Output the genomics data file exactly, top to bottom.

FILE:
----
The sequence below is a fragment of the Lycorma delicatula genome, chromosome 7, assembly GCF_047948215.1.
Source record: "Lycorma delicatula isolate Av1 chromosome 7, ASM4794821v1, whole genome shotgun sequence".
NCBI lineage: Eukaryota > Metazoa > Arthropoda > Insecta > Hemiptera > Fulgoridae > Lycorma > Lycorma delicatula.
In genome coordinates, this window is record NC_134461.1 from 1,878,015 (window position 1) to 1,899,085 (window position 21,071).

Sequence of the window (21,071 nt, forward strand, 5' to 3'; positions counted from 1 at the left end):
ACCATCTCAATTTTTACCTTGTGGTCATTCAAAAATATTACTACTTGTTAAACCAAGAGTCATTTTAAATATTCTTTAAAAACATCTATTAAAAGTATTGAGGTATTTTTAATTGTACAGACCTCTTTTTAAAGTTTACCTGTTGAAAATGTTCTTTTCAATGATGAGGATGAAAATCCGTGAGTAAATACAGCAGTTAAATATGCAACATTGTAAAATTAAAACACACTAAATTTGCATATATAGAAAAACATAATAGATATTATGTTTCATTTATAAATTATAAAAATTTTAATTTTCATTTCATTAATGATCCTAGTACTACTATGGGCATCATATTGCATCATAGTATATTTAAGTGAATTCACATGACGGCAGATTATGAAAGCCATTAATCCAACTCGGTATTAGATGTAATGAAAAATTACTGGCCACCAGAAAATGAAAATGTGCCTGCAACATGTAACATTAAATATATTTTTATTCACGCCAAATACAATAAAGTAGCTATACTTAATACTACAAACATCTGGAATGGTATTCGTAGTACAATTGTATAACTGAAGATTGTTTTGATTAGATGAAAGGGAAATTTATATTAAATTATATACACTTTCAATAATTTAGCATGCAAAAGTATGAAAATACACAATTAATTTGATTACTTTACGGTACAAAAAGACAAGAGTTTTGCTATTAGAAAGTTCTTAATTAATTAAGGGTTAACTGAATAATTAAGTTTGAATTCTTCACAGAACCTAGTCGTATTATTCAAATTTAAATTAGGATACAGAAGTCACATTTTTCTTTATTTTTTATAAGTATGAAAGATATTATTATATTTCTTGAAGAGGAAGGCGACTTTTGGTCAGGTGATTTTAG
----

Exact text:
The sequence below is a fragment of the Lycorma delicatula genome, chromosome 7, assembly GCF_047948215.1.
Source record: "Lycorma delicatula isolate Av1 chromosome 7, ASM4794821v1, whole genome shotgun sequence".
NCBI lineage: Eukaryota > Metazoa > Arthropoda > Insecta > Hemiptera > Fulgoridae > Lycorma > Lycorma delicatula.
In genome coordinates, this window is record NC_134461.1 from 1,878,015 (window position 1) to 1,899,085 (window position 21,071).

Sequence of the window (21,071 nt, forward strand, 5' to 3'; positions counted from 1 at the left end):
ACCATCTCAATTTTTACCTTGTGGTCATTCAAAAATATTACTACTTGTTAAACCAAGAGTCATTTTAAATATTCTTTAAAAACATCTATTAAAAGTATTGAGGTATTTTTAATTGTACAGACCTCTTTTTAAAGTTTACCTGTTGAAAATGTTCTTTTCAATGATGAGGATGAAAATCCGTGAGTAAATACAGCAGTTAAATATGCAACATTGTAAAATTAAAACACACTAAATTTGCATATATAGAAAAACATAATAGATATTATGTTTCATTTATAAATTATAAAAATTTTAATTTTCATTTCATTAATGATCCTAGTACTACTATGGGCATCATATTGCATCATAGTATATTTAAGTGAATTCACATGACGGCAGATTATGAAAGCCATTAATCCAACTCGGTATTAGATGTAATGAAAAATTACTGGCCACCAGAAAATGAAAATGTGCCTGCAACATGTAACATTAAATATATTTTTATTCACGCCAAATACAATAAAGTAGCTATACTTAATACTACAAACATCTGGAATGGTATTCGTAGTACAATTGTATAACTGAAGATTGTTTTGATTAGATGAAAGGGAAATTTATATTAAATTATATACACTTTCAATAATTTAGCATGCAAAAGTATGAAAATACACAATTAATTTGATTACTTTACGGTACAAAAAGACAAGAGTTTTGCTATTAGAAAGTTCTTAATTAATTAAGGGTTAACTGAATAATTAAGTTTGAATTCTTCACAGAACCTAGTCGTATTATTCAAATTTAAATTAGGATACAGAAGTCACATTTTTCTTTATTTTTTATAAGTATGAAAGATATTATTATATTTCTTGAAGAGGAAGGCGACTTTTGGTCAGGTGATTTTAG